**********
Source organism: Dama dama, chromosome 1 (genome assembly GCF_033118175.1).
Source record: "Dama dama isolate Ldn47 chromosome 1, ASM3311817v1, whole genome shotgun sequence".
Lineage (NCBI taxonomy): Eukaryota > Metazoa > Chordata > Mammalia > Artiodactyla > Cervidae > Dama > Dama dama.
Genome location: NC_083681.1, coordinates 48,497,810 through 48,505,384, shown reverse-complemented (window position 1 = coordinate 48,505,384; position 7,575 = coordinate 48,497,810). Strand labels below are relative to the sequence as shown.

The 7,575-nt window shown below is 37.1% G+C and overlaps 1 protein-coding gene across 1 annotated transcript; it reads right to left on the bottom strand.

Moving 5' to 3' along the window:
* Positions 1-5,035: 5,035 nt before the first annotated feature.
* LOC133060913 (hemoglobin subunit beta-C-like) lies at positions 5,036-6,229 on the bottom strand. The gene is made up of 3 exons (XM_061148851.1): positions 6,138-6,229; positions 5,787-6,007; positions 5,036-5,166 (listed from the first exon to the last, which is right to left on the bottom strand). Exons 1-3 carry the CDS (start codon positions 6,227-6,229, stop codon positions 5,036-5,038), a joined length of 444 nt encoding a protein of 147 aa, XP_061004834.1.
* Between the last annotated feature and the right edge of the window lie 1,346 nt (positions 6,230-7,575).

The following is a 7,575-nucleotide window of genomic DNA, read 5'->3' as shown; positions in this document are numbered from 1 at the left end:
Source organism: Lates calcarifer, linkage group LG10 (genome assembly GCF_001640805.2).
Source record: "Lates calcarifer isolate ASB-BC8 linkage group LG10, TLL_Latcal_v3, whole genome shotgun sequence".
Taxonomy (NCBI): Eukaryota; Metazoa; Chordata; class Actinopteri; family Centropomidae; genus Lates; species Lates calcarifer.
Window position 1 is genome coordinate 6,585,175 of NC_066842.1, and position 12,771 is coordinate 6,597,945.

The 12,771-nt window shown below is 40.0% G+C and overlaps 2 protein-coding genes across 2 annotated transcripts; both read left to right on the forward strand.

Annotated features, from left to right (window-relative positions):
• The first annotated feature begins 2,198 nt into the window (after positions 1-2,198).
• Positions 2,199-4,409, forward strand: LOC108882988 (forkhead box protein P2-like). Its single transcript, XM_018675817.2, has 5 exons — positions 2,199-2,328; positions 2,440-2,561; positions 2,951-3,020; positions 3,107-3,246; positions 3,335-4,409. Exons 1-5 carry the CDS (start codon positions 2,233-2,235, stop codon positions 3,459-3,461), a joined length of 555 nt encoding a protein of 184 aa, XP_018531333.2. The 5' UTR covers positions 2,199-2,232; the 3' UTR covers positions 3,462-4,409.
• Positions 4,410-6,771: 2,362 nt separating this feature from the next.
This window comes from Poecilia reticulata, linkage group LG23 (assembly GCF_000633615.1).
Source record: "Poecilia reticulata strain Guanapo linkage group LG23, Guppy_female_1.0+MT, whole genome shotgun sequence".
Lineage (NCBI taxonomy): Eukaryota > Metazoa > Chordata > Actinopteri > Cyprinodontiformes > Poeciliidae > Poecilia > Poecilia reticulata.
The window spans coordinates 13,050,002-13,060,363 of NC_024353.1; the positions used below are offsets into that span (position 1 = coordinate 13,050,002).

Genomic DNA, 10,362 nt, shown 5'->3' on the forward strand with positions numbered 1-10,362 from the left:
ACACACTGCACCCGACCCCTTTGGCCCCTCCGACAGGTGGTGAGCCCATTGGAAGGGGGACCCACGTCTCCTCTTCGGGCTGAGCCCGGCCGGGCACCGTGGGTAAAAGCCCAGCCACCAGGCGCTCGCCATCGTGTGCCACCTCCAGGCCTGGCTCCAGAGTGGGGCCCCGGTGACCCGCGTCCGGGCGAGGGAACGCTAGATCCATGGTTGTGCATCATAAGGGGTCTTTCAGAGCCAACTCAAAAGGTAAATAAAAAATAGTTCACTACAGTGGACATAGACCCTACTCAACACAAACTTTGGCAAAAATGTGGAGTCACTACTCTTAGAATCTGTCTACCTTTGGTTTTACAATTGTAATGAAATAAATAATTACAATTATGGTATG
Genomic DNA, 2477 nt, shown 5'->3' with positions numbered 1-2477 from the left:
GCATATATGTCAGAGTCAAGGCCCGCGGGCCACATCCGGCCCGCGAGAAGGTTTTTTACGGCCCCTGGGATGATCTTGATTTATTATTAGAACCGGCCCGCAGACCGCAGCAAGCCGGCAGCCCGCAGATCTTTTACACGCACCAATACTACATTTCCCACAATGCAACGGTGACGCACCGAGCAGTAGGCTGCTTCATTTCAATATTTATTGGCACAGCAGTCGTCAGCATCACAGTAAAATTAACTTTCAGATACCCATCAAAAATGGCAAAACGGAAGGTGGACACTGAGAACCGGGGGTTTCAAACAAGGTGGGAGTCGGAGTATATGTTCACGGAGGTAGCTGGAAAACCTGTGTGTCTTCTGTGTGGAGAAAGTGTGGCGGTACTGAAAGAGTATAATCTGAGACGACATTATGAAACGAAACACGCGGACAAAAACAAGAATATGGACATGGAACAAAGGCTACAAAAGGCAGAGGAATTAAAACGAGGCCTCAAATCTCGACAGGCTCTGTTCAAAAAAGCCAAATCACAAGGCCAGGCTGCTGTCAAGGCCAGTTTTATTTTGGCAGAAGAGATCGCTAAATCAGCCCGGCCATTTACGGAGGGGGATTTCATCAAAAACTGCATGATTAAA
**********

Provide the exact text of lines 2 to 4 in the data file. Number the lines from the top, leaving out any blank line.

Source record: "Dama dama isolate Ldn47 chromosome 1, ASM3311817v1, whole genome shotgun sequence".
Lineage (NCBI taxonomy): Eukaryota > Metazoa > Chordata > Mammalia > Artiodactyla > Cervidae > Dama > Dama dama.
Genome location: NC_083681.1, coordinates 48,497,810 through 48,505,384, shown reverse-complemented (window position 1 = coordinate 48,505,384; position 7,575 = coordinate 48,497,810). Strand labels below are relative to the sequence as shown.